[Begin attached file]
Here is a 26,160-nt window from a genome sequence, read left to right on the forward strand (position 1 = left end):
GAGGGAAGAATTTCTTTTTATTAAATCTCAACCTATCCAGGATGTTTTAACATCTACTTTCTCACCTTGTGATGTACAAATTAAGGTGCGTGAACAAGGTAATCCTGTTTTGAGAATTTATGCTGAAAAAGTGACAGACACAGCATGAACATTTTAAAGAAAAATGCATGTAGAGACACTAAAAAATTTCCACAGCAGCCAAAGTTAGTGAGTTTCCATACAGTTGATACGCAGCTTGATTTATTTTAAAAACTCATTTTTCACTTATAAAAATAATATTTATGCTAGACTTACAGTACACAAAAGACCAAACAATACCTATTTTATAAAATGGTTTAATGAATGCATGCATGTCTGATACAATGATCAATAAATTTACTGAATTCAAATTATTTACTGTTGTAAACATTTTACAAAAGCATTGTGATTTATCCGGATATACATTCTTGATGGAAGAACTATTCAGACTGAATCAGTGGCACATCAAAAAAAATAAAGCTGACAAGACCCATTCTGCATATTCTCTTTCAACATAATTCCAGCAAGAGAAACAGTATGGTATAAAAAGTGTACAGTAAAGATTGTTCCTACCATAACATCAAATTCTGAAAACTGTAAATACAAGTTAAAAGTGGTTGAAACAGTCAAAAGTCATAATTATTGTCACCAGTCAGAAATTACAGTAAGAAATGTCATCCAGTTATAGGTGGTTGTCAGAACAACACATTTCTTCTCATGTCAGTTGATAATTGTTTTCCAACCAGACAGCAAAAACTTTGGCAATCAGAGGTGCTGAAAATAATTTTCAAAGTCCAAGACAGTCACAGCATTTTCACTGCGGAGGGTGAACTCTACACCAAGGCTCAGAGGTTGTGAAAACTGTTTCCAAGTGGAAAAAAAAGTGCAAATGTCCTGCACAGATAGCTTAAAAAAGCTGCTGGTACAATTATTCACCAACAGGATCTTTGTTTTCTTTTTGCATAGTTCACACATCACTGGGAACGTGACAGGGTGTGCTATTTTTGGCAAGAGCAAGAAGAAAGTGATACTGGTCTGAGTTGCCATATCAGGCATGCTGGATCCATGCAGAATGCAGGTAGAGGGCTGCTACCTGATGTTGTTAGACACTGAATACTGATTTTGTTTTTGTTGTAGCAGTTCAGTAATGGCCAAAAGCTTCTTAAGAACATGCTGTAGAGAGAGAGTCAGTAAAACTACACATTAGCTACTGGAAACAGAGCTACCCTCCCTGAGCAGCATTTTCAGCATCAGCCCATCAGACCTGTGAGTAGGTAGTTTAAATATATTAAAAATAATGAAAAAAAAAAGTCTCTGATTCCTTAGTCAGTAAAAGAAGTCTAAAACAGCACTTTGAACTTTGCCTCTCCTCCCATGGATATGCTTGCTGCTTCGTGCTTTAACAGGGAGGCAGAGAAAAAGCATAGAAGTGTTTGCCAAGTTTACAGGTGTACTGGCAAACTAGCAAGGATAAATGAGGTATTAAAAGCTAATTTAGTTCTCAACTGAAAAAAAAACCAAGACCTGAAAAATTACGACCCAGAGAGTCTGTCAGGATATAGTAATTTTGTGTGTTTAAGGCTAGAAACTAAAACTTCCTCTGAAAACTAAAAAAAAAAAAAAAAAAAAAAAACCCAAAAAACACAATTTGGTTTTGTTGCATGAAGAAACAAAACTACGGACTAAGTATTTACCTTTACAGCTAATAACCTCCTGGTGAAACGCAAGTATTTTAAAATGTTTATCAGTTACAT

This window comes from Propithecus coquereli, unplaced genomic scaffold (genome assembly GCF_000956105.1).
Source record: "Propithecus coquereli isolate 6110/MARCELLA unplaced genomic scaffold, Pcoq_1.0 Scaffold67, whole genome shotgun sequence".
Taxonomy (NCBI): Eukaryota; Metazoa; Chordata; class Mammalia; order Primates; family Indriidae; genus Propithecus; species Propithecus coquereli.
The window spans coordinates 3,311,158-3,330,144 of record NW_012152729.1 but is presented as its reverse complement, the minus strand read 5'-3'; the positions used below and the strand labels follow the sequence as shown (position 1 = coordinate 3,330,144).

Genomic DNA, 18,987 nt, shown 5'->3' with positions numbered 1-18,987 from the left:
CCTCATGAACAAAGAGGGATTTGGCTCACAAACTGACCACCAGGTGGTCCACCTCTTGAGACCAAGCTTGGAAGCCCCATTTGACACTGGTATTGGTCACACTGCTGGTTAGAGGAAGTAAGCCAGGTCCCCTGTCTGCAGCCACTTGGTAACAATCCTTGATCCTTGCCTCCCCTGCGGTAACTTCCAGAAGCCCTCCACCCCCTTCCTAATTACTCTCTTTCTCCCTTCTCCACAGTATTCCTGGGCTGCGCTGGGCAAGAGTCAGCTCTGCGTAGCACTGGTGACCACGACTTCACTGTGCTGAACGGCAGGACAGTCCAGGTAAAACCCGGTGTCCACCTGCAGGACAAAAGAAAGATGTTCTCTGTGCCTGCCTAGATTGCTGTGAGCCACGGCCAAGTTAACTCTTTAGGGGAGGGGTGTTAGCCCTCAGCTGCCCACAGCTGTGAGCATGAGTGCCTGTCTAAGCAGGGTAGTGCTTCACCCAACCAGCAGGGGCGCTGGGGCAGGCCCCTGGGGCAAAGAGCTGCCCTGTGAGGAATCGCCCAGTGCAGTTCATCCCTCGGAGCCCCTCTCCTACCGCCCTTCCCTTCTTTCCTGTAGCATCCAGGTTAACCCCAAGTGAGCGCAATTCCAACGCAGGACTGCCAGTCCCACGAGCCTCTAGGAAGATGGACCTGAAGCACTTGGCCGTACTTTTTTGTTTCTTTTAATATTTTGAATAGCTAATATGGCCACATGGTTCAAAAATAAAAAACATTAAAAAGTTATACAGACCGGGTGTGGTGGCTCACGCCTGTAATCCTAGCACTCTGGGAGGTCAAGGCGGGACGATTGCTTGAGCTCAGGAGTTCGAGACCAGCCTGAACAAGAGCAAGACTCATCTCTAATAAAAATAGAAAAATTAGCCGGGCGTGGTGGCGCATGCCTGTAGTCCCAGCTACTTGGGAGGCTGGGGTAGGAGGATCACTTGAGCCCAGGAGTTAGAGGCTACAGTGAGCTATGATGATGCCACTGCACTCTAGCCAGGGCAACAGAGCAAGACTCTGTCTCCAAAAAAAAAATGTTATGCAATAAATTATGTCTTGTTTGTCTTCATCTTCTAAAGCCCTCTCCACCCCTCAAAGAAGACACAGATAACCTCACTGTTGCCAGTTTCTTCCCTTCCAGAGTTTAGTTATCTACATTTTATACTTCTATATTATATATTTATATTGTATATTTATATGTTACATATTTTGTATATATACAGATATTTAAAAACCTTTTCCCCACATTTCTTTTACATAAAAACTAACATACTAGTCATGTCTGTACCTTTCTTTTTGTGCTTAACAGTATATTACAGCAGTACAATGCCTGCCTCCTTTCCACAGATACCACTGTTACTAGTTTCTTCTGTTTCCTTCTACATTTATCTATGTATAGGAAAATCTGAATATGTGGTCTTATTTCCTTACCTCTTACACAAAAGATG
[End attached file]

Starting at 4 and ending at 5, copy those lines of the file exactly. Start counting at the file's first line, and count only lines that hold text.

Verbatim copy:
Source record: "Propithecus coquereli isolate 6110/MARCELLA unplaced genomic scaffold, Pcoq_1.0 Scaffold67, whole genome shotgun sequence".
Taxonomy (NCBI): Eukaryota; Metazoa; Chordata; class Mammalia; order Primates; family Indriidae; genus Propithecus; species Propithecus coquereli.